Hasty generalization

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Hasty generalization is an informal fallacy of faulty generalization by reaching an inductive generalization based on insufficient evidence—essentially making a hasty conclusion without considering all of the variables. In statistics, it may involve basing broad conclusions regarding the statistics of a survey from a small sample group that fails to sufficiently represent an entire population.[1] Its opposite fallacy is called slothful induction, or denying a reasonable conclusion of an inductive argument (e.g. "it was just a coincidence").


Hasty generalization usually shows this pattern

  1. X is true for A (as in Anton).
  2. X is true for B (as in Bravo).
  3. Therefore, X is true for C, D,E (as in Charly, Delta, Echo) etc.

For example, if a person travels through a town for the first time and sees 10 people, all of them children, they may erroneously conclude that there are no adult residents in the town.

Or: A person is looking at a number line. The number 1 is a square number; 3 is a prime number, 5 is a prime number, and 7 is a prime number; 9 is a square number; 11 is a prime number, and 13 is a prime number. Therefore, the person says, all odd numbers are either prime or square. In reality, 15 is a counterexample.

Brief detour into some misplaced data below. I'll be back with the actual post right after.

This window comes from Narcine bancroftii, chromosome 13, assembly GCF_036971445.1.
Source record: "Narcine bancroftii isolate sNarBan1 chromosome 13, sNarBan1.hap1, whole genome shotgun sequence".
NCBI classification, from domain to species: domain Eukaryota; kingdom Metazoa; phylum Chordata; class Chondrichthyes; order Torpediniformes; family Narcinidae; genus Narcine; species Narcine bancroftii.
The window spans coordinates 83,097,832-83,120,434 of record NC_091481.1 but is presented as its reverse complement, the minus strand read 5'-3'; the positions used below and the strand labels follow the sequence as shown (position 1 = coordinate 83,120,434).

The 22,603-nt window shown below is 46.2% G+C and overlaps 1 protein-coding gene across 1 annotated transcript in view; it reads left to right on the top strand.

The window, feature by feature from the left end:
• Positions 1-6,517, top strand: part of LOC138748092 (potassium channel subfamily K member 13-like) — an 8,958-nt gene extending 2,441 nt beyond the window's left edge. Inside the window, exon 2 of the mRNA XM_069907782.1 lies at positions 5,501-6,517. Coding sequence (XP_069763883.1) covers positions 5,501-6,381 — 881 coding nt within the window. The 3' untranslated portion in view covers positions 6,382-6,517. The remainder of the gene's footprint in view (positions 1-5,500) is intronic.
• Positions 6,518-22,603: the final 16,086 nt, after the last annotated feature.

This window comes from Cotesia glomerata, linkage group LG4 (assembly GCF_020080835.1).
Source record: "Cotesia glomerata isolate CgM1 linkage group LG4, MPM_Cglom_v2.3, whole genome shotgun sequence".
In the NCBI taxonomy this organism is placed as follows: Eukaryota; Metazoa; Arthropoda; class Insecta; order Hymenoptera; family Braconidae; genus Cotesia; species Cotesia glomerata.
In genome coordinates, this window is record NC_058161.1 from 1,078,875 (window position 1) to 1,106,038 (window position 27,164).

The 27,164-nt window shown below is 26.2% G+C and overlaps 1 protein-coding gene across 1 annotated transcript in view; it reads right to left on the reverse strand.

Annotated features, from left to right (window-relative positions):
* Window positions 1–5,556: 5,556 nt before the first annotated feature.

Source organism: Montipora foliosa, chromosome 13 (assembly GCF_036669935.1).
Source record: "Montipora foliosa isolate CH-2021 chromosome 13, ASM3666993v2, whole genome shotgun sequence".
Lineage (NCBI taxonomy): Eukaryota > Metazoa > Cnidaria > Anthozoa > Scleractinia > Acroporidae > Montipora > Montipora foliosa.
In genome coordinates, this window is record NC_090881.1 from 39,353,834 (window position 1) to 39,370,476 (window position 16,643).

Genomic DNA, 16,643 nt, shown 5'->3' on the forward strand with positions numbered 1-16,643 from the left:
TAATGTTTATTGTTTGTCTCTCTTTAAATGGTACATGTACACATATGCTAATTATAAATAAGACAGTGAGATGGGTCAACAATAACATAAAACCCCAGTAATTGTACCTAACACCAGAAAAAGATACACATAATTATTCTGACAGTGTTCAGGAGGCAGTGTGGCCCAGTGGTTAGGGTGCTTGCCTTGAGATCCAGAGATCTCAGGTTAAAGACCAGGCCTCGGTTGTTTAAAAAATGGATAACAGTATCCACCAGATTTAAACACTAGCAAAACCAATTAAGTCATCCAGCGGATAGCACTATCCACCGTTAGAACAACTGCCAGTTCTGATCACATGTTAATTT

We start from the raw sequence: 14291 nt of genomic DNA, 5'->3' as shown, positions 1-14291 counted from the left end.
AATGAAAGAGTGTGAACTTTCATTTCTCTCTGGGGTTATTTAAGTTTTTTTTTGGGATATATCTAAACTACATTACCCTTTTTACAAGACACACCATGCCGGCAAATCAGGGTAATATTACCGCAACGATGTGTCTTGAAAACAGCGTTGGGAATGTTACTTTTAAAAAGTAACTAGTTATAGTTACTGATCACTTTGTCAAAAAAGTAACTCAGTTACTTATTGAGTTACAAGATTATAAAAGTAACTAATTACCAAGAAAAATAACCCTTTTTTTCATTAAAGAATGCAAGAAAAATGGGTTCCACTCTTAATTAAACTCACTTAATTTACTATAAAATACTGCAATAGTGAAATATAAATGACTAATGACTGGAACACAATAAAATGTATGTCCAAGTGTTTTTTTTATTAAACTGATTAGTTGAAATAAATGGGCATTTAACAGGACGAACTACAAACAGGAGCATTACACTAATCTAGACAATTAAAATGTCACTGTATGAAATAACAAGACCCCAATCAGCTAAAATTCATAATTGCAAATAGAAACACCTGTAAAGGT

Alternative names[edit]

The fallacy is also known as:

  • Illicit generalization
  • Fallacy of insufficient sample
  • Generalization from the particular
  • Leaping to a conclusion
  • Hasty induction
  • Law of small numbers
  • Unrepresentative sample
  • Secundum quid

When referring to a generalization made from a single example it has been called the fallacy of the lonely fact[2] or the proof by example fallacy.[3]

When evidence is intentionally excluded to bias the result, it is sometimes termed the fallacy of exclusion and is a form of selection bias.[4]

See also[edit]


  1. ^ "Fallacy: Hasty Generalization (Nizkor Project)". Retrieved 2008-10-01. 
  2. ^ Fischer, David Hackett (1970). Historians' Fallacies: Toward a Logic of Historical Thought. HarperCollins. pp. 109–110. ISBN 978-0-06-131545-9. 
  3. ^ Marchant, Jamie. "Logical Fallacies". Retrieved 2011-04-26. 
  4. ^ "Unrepresentative Sample". Retrieved 2008-09-01. 

External links[edit]